Erdogan has shown signs of seeking to de-escalate the crisis, which has proved a fiasco, despite the nationalist chest thumping, as Pinar Tremblay reports, and the platitudes about self-defense from NATO allies. Erdogan has appealed, so far without success, for a meeting with Putin, perhaps during the climate talks that start in Paris on Nov. 30. Such a meeting, in the company of other world leaders, could yet be another step forward for a political settlement in Syria and a more coordinated military campaign against the Islamic State.
Syrian war enters new, more dangerous phase
Turkey’s shooting down of the Russian jet signals that the Syrian war has entered a new, more dangerous phase. No more is Syria just a "proxy war" between Syrian parties backed by Iran on the one side, and Qatar, Saudi Arabia and Turkey on the other. The battlefield now includes American, Russian and Iranian "boots on the ground." Russia has two military bases and provides air cover for all of Syria. Turkey prudently suspended its air operations over Syria. The stakes have far exceeded both Erdogan’s personal vendetta against Assad and his desire to thwart the Syrian Kurds. Turkey’s reckless action put NATO on the hook for a type of escalation that would have repercussions beyond Syria. The credit goes to Obama, Hollande and Putin for weathering the storm.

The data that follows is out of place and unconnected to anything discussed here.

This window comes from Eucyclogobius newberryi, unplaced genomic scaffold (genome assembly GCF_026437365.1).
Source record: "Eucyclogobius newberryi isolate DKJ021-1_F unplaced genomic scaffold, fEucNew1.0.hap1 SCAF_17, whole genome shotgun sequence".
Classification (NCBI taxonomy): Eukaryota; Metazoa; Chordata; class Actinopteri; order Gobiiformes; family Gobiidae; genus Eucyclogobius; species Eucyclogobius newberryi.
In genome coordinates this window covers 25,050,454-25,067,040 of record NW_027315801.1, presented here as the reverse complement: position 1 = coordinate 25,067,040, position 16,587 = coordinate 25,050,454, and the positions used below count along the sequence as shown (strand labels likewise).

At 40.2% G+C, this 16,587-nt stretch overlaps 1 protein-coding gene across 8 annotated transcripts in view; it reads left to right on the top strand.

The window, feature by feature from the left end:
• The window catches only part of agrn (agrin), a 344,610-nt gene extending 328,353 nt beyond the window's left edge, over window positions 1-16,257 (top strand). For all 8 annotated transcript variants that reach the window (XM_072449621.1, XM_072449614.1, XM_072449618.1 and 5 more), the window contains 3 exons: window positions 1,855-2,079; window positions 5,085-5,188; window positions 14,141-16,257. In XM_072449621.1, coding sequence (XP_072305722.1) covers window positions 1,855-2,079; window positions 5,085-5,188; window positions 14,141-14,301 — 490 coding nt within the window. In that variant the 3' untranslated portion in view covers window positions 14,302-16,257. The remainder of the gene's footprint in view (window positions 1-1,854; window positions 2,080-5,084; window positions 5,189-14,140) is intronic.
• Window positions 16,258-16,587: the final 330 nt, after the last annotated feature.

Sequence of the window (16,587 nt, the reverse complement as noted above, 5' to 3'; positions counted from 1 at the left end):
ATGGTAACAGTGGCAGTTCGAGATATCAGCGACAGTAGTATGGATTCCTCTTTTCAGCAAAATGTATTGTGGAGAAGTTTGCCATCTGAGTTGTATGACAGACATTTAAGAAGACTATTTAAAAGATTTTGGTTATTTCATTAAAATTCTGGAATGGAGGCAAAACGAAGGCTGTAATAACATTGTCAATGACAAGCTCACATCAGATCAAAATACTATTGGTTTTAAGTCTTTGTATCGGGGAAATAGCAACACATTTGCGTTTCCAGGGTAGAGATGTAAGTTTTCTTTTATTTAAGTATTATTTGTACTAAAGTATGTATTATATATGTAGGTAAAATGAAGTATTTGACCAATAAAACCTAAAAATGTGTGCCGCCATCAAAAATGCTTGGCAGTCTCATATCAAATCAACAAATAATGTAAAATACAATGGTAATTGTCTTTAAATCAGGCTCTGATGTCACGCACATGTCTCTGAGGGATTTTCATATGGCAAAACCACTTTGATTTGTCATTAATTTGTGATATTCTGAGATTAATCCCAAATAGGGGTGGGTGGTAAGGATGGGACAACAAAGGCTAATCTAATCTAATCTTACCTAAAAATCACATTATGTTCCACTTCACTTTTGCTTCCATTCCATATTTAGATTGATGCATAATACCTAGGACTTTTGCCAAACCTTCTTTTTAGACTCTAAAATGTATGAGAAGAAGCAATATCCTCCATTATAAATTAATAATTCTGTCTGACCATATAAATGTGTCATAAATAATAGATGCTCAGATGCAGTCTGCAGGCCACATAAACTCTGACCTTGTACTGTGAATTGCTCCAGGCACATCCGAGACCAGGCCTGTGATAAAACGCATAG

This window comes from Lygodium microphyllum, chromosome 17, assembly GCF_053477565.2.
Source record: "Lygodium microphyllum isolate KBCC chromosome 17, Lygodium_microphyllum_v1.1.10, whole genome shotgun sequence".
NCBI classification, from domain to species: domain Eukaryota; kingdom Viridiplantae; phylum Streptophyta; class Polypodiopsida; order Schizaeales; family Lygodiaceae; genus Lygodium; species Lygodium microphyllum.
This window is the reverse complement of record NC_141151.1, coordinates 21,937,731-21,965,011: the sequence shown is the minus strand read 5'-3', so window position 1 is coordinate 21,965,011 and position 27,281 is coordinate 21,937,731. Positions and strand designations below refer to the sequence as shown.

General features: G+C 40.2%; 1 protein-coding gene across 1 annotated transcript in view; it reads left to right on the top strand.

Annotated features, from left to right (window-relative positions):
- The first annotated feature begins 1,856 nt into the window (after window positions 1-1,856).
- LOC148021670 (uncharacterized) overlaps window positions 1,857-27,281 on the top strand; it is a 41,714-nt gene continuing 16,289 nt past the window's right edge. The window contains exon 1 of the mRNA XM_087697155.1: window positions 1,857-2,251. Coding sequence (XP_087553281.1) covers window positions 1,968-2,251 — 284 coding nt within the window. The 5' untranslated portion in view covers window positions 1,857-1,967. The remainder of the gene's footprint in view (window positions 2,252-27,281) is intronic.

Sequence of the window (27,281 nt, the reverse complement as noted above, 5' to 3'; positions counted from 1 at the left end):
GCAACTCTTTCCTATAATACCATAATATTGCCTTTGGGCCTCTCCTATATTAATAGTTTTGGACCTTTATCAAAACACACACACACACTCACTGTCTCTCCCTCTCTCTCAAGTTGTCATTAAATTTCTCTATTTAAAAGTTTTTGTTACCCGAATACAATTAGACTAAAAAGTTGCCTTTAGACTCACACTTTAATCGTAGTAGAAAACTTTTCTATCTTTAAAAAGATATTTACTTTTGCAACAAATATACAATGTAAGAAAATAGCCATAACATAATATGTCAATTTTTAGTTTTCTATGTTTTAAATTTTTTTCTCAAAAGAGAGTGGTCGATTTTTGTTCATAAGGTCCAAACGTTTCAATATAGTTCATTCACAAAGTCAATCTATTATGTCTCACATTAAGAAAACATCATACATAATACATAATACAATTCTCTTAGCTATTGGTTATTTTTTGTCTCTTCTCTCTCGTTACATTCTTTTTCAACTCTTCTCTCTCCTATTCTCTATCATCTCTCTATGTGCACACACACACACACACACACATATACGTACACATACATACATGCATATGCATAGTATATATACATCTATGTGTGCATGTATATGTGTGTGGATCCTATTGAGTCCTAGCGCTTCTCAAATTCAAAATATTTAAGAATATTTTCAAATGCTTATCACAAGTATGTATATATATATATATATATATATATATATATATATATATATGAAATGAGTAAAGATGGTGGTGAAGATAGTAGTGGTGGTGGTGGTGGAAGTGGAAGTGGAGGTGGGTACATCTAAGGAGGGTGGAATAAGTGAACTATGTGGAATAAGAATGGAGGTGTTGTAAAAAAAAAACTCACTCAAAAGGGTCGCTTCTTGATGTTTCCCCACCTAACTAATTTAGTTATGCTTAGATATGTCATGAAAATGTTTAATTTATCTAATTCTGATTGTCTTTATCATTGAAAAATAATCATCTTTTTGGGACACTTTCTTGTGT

The incident draws attention to Turkey’s grudging and half-hearted contribution to the war in Syria. If Russian planes were indeed targeting groups affiliated with Jabhat al-Nusra, should Ankara not grant them a few minutes of airspace? The point here is not to get into the back-and-forth about the specifics of whether the Russian and Turkish planes followed appropriate procedures to change the flight path of the Russian plane. The point, more broadly, is that Turkey’s actions in the war against the Islamic State may be of a lesser nature than those of Russia and Iran, not to mention Assad’s forces, who are actually engaging Islamic State and Jabhat al-Nusra fighters. There are also the questions of the flow of foreign fighters and illicit trade along the Turkish-Syrian border, which are the subject of several UN Security Council resolutions.